April Current Events 2023: Disaster News

Updated April 28, 2023 | Infoplease Staff

World News | U.S. News | Science & Technology News | Current Events This Week

  1. Russian Region Of Kamchatka Struck By Volcano And Earthquake
  2. Two Fatalities Reported As Tornadoes Storm The Central Part Of The United States
  3. Global Warming Cited As The Cause For Elongated Drought In The Horn Of Africa

Russian Region Of Kamchatka Struck By Volcano And Earthquake

Russia Volcanic Eruption

Photo Source: AP Photo/Yury Demyanchuk/Russian Academy of Sciences' Volcanology Institute

Tuesday, April 11, 2023 — The Russian Academy of Sciences, Kamchatka division reported that the Shiveluch volcano erupted soon after midnight on Tuesday, reaching a maximum intensity around six hours later and spreading an ash cloud over an area of 108,000 square kilometers. 

Lava erupted from the volcano, melting snow and triggering a mudslide warning along a nearby roadway. Drifts of grey ash as deep as 8.5cm (3.3 inches) covered villages, the deepest in 60 years. Shiveluch, one of Kamchatka's largest and most active volcanoes, was estimated to be between 60,000 and 70,000 years old by the Response Team monitoring the event over years.

The eruption threatened planes and brought numerous settlements to a halt. Volcanologists issued a code red warning for airplanes, and Rosaviatsia, Russia's aviation regulator, asked crews to "constantly monitor changes in meteorological information." 

Following the eruption, The Geological Survey Department reported that a 5.8 magnitude earthquake occurred off the coast of Kamchatka around 24 hours after the volcano began erupting. According to Russian geologists, it was an aftershock after an earthquake on April 3.

Source: Al Jazeera 

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Two Fatalities Reported As Tornadoes Storm The Central Part Of The United States

Severe Weather Mississippi Rebuilding

Photo Source: AP Photo/Rogelio V. Solis

Thursday, April 20, 2023 – Storms and tornadoes rip through the central region of the U.S., destroying houses and infrastructure. At least two people died in the disaster. With both fatalities occurring in McClain County, the storms have left a path of destruction in central states like Oklahoma, Kansas, and Iowa.

On Wednesday, the National Weather Service (NWS) started issuing severe storm and tornado warnings that more storms are likely. The death toll is expected to rise when search and rescue operations get underway. Online sources reported that 16,000 Oklahomans were without power on Thursday morning. That's down from 23,000 during the harsh storms.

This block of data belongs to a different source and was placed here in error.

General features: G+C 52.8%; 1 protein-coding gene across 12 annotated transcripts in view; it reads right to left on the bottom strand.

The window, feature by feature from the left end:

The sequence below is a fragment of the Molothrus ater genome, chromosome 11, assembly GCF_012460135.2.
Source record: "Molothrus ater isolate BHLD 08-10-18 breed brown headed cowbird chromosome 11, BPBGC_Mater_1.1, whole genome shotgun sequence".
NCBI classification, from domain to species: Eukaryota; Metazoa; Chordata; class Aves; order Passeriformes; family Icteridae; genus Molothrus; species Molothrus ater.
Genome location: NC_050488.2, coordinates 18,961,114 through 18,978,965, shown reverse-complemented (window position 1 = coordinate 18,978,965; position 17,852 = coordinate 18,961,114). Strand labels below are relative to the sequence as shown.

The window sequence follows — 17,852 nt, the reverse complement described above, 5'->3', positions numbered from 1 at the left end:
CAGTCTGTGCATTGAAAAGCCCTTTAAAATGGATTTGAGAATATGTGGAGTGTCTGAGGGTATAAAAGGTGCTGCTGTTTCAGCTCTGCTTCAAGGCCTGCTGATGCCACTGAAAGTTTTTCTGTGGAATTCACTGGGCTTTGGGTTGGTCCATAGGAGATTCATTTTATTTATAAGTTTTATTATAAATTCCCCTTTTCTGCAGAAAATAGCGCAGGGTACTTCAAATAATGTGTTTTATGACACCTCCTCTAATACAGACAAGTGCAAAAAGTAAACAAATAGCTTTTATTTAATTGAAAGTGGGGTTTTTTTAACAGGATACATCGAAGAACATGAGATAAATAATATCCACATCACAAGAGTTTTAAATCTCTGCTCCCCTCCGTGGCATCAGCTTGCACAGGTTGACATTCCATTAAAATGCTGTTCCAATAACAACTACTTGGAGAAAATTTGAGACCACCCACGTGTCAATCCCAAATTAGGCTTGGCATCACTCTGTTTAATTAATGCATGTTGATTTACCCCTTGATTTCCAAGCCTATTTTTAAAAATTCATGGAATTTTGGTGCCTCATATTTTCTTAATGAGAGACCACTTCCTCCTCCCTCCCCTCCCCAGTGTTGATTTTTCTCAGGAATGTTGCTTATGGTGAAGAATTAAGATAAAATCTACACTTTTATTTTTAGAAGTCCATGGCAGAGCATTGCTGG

Over the previous few months, severe weather has also affected other parts of the country, with powerful hurricanes hitting states like Florida, western states suffering from significant floods and excessive rainfall, and northern states being hammered by powerful winter storms. This spring, tornadoes in the south, midwest, and southeast have killed scores, knocked out electricity, and destroyed structures and electrical lines.

Source: Al Jazeera 

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Global Warming Cited As The Cause For Elongated Drought In The Horn Of Africa

Tunisia Water Shortages

Photo Source: AP Photo/Hassene Dridi

Thursday, April 27, 2023 – A team of international climate scientists with the World Weather Attribution (WWA) made recent comments concerning the elongated drought in the Horn of Africa, noting that the rising greenhouse gas emissions made the drought at least 100 times more likely.

It is much more difficult to specifically mark the cause of droughts, unlike heatwaves and heavy rainfall, because of the complex processes that cause drought; however, the WWA team was able to show that climate change has rendered the Horn of Africa's long rains from March to May twice as likely, and the short rains from October to December wetter, using computer models and climatic measurements.

According to an analysis released on Thursday, the drought that has left 4.35 million people in the Horn of Africa in desperate need of humanitarian help – with 43,000 believed to have perished in Somalia last year – would not have been feasible without climate change. Since October 2020, Ethiopia, Kenya, and Somalia have seen five failed consecutive wet seasons.

Source: Al Jazeera 

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